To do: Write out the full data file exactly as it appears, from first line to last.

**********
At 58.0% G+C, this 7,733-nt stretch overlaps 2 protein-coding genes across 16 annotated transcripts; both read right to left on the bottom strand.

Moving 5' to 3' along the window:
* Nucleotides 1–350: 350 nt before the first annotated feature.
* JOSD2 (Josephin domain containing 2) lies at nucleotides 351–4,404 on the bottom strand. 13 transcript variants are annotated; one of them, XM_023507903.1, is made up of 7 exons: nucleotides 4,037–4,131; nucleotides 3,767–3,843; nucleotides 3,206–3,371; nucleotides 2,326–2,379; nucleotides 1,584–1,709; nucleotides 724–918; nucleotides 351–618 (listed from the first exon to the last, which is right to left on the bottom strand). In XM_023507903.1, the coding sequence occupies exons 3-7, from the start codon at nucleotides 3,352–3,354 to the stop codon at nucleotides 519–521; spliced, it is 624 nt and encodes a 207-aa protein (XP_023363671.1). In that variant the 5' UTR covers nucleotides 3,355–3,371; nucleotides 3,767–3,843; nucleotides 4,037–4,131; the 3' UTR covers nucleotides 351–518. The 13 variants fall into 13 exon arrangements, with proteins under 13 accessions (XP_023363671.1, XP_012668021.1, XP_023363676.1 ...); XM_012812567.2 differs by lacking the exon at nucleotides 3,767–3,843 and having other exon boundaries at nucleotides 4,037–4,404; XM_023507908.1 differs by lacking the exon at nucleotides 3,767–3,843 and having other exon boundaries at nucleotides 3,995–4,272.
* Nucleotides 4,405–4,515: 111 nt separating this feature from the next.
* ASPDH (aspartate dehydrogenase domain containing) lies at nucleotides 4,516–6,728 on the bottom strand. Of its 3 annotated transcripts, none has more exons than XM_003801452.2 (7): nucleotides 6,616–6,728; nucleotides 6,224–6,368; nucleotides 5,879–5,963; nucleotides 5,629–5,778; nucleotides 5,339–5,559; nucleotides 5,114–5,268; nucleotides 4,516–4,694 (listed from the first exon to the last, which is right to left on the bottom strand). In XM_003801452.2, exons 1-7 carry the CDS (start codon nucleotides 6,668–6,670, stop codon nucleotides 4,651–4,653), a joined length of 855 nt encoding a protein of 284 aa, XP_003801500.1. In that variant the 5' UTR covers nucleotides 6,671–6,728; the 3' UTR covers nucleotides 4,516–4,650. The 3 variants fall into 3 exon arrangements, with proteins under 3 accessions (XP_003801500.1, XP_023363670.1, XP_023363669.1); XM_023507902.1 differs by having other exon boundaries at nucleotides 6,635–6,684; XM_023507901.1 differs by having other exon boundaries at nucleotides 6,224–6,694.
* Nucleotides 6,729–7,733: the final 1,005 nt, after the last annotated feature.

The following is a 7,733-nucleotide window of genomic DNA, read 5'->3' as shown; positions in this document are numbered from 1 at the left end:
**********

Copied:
At 58.0% G+C, this 7,733-nt stretch overlaps 2 protein-coding genes across 16 annotated transcripts; both read right to left on the bottom strand.

Moving 5' to 3' along the window:
* Nucleotides 1–350: 350 nt before the first annotated feature.
* JOSD2 (Josephin domain containing 2) lies at nucleotides 351–4,404 on the bottom strand. 13 transcript variants are annotated; one of them, XM_023507903.1, is made up of 7 exons: nucleotides 4,037–4,131; nucleotides 3,767–3,843; nucleotides 3,206–3,371; nucleotides 2,326–2,379; nucleotides 1,584–1,709; nucleotides 724–918; nucleotides 351–618 (listed from the first exon to the last, which is right to left on the bottom strand). In XM_023507903.1, the coding sequence occupies exons 3-7, from the start codon at nucleotides 3,352–3,354 to the stop codon at nucleotides 519–521; spliced, it is 624 nt and encodes a 207-aa protein (XP_023363671.1). In that variant the 5' UTR covers nucleotides 3,355–3,371; nucleotides 3,767–3,843; nucleotides 4,037–4,131; the 3' UTR covers nucleotides 351–518. The 13 variants fall into 13 exon arrangements, with proteins under 13 accessions (XP_023363671.1, XP_012668021.1, XP_023363676.1 ...); XM_012812567.2 differs by lacking the exon at nucleotides 3,767–3,843 and having other exon boundaries at nucleotides 4,037–4,404; XM_023507908.1 differs by lacking the exon at nucleotides 3,767–3,843 and having other exon boundaries at nucleotides 3,995–4,272.
* Nucleotides 4,405–4,515: 111 nt separating this feature from the next.
* ASPDH (aspartate dehydrogenase domain containing) lies at nucleotides 4,516–6,728 on the bottom strand. Of its 3 annotated transcripts, none has more exons than XM_003801452.2 (7): nucleotides 6,616–6,728; nucleotides 6,224–6,368; nucleotides 5,879–5,963; nucleotides 5,629–5,778; nucleotides 5,339–5,559; nucleotides 5,114–5,268; nucleotides 4,516–4,694 (listed from the first exon to the last, which is right to left on the bottom strand). In XM_003801452.2, exons 1-7 carry the CDS (start codon nucleotides 6,668–6,670, stop codon nucleotides 4,651–4,653), a joined length of 855 nt encoding a protein of 284 aa, XP_003801500.1. In that variant the 5' UTR covers nucleotides 6,671–6,728; the 3' UTR covers nucleotides 4,516–4,650. The 3 variants fall into 3 exon arrangements, with proteins under 3 accessions (XP_003801500.1, XP_023363670.1, XP_023363669.1); XM_023507902.1 differs by having other exon boundaries at nucleotides 6,635–6,684; XM_023507901.1 differs by having other exon boundaries at nucleotides 6,224–6,694.
* Nucleotides 6,729–7,733: the final 1,005 nt, after the last annotated feature.

The following is a 7,733-nucleotide window of genomic DNA, read 5'->3' as shown; positions in this document are numbered from 1 at the left end: